It also becomes important that all stakeholders feel heard and understood while being kept informed of the diverse needs the autism spectrum brings forth. Constantly revising and touching base with academic/extracurricular goals becomes another area parents should be involved in as all stakeholders plan for transitions and a child’s future. And lastly, gauging a child’s mental and emotional health, as all parents should, becomes another important step to ensuring the education is safe and appropriate. All stakeholders use different ways of teaching and tailoring to their needs, what should I follow? Parents have their own gut and sense of what works for them as a parent, to stick to that, and to watch and listen and learn through osmosis. Our goal is to prepare our children for society. A society offers a variety of treatments to each other as humans, teaching our kids to respond to those to their best ability is what we prepare them for when we allow them to be educated and handled by a variety of stakeholders. Doing our best as parents and being informed of what and how other stakeholders work becomes important but not necessarily what a parent needs to do. Being a parent is a wonderful gift, to make the most of that and a child’s autism journey is the goal.

Should I, as a parent, be vocal about my child’s autism or let it simmer and let him/her make decisions? Again, there are millions of mothers and fathers and caregivers globally, very vocal either as advocates or as activists or as just parents about their child’s autism. It’s a choice you have as a parent, what matters to you and how will you best manage your care, your worries, your pride, or your concerns with the system or with your child, without tiring yourself out or wanting to give up or losing your sleep about what’s there and has to be dealt with, to its best. Giving yourself the freedom of choice, freedom to action, freedom to be a parent, however you’d like to be, is what I would say as an onlooker, doing my daily work.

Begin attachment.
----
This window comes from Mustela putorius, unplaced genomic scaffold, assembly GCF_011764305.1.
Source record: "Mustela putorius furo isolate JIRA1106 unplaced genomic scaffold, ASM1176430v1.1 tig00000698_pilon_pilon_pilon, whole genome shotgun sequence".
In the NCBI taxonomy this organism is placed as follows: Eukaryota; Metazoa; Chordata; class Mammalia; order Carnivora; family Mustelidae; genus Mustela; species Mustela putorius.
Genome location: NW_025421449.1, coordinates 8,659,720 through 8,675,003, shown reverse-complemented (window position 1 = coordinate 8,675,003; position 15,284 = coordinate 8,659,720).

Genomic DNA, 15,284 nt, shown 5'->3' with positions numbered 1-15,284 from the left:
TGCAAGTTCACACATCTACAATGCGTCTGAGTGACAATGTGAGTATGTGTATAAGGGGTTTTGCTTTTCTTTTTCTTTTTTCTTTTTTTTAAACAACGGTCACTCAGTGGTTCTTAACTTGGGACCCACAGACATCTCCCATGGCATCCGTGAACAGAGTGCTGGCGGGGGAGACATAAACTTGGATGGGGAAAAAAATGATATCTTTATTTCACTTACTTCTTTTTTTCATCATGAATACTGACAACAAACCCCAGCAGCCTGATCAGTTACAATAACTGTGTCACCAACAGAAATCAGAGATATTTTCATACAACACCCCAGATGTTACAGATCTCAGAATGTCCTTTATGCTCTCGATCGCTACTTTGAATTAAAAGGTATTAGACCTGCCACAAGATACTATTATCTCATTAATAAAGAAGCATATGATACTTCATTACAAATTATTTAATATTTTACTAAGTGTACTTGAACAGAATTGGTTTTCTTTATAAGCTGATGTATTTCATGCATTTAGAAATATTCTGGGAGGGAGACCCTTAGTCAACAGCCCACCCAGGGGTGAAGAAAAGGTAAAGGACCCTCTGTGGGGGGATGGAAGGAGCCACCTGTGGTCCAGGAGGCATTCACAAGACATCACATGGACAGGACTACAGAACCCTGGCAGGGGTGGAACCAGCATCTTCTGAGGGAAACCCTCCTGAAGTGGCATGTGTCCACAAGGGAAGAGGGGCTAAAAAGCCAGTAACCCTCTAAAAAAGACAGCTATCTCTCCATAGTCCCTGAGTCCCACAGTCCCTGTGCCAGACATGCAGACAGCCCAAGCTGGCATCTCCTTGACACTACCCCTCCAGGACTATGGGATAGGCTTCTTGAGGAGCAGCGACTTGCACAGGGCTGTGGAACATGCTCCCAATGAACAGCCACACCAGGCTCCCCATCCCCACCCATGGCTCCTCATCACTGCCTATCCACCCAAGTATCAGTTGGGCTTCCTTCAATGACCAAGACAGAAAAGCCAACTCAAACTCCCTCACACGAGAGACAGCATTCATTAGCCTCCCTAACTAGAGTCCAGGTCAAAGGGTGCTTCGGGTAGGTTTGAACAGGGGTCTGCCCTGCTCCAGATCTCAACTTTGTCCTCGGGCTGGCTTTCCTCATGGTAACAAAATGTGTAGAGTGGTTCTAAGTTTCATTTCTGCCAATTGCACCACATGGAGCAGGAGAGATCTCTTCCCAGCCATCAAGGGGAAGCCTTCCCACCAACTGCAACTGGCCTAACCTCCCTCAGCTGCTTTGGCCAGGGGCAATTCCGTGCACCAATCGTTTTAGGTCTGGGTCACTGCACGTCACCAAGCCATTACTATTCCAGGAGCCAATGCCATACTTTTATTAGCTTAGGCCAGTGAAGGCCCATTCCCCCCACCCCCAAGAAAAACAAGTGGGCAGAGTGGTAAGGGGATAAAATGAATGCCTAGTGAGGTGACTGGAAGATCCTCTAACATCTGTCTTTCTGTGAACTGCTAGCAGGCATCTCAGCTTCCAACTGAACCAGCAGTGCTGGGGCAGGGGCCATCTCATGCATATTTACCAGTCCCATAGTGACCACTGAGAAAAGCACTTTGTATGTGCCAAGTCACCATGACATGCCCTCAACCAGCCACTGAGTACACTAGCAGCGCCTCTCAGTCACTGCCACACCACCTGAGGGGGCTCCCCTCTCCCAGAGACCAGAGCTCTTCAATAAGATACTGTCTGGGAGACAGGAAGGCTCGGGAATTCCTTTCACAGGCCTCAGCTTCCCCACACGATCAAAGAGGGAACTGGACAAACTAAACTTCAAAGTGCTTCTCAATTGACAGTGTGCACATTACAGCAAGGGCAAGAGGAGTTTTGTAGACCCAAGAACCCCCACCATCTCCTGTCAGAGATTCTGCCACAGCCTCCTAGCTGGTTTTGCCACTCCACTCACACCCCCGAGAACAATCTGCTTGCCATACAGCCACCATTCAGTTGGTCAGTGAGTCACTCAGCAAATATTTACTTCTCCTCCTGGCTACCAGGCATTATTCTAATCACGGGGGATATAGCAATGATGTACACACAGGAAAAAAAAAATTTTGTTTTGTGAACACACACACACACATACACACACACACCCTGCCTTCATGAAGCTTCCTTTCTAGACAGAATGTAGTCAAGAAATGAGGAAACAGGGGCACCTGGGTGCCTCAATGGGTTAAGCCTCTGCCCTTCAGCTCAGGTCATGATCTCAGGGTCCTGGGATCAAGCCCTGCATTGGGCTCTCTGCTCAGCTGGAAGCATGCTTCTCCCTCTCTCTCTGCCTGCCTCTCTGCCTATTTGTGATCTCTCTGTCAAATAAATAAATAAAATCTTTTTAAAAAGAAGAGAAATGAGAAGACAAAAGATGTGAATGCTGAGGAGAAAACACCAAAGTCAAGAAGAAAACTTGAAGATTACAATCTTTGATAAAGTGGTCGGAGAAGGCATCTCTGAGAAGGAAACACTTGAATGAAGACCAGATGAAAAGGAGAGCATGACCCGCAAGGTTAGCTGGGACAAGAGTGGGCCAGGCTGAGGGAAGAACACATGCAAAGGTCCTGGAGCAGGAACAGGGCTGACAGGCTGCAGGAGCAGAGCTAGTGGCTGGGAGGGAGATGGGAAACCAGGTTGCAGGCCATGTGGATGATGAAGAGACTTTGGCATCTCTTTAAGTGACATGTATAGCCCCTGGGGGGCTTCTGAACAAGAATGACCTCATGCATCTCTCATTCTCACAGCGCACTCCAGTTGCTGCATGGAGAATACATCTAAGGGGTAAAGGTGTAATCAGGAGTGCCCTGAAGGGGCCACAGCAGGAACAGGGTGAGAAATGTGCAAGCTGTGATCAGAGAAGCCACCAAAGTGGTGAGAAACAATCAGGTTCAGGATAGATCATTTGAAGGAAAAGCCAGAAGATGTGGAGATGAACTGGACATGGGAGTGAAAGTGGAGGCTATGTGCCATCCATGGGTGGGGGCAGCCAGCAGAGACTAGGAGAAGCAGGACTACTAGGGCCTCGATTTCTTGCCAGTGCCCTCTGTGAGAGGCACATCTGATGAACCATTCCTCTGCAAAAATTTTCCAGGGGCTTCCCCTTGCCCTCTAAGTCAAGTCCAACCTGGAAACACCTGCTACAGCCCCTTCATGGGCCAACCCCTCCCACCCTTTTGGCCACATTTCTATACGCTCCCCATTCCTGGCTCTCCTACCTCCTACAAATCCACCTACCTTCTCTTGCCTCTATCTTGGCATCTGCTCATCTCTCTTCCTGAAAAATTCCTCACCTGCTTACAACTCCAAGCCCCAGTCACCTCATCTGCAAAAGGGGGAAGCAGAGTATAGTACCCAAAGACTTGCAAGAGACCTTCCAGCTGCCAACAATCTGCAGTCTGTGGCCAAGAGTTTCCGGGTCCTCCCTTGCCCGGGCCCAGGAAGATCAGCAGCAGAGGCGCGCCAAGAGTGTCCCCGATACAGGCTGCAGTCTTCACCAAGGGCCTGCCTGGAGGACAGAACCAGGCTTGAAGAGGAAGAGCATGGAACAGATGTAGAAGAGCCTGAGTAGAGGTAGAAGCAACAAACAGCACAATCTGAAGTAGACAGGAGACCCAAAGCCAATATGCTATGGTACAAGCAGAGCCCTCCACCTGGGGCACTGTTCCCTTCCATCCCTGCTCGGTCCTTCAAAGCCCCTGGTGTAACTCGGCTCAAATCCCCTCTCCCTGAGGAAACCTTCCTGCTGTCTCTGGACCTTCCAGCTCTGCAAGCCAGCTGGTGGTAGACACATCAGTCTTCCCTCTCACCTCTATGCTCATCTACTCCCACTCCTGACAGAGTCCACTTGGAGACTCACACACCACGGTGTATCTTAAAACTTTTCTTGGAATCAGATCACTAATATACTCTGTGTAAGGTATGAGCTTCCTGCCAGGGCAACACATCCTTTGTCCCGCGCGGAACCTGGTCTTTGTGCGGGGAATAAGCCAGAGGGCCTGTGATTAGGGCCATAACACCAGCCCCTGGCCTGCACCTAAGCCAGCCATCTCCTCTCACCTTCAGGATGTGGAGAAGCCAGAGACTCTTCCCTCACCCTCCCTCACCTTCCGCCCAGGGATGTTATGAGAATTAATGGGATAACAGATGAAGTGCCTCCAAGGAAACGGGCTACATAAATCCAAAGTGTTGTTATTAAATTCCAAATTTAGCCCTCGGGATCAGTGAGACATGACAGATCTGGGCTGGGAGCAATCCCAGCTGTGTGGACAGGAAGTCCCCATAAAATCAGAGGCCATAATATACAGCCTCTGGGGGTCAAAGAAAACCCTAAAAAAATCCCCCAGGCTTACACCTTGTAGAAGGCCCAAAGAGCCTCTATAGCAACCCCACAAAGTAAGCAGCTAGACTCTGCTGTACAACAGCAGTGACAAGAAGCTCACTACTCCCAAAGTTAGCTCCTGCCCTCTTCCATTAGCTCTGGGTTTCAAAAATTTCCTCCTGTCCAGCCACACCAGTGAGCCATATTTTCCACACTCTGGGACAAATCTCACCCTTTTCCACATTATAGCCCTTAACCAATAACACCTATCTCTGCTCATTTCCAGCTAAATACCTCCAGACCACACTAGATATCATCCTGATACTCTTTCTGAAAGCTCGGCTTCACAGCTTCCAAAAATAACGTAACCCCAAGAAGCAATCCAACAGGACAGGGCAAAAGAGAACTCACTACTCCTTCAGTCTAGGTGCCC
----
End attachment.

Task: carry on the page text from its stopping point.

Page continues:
Are my anxieties about my child’s future normal? Yes, they are. But life is uncertain, in any case, even for the neurotypical it remains uncertain, I live twelve hours of a day based off a calendar, if anything goes off in it, my whole day used to tumble back in the day, now it doesn’t so, I’m learning to sit with discomfort and it’s my message for all parents of kids on the spectrum of autism, doing your best, keeping their future in mind, by the day, by the week, by the month and making sure all stakeholders involved are also doing the same, makes anxieties manageable and a daily glint of hope for the future possible. It’s easier said than done, I know. But, it becomes the only way to manage oneself and your child on the spectrum.

With World Autism Day on April 2nd, Devangana Mishra, CEO and Founder of Brain Bristle, an innovative initiative, gives Devangana’s insights into current trends in autism advocacy and support can provide valuable perspectives for your audience.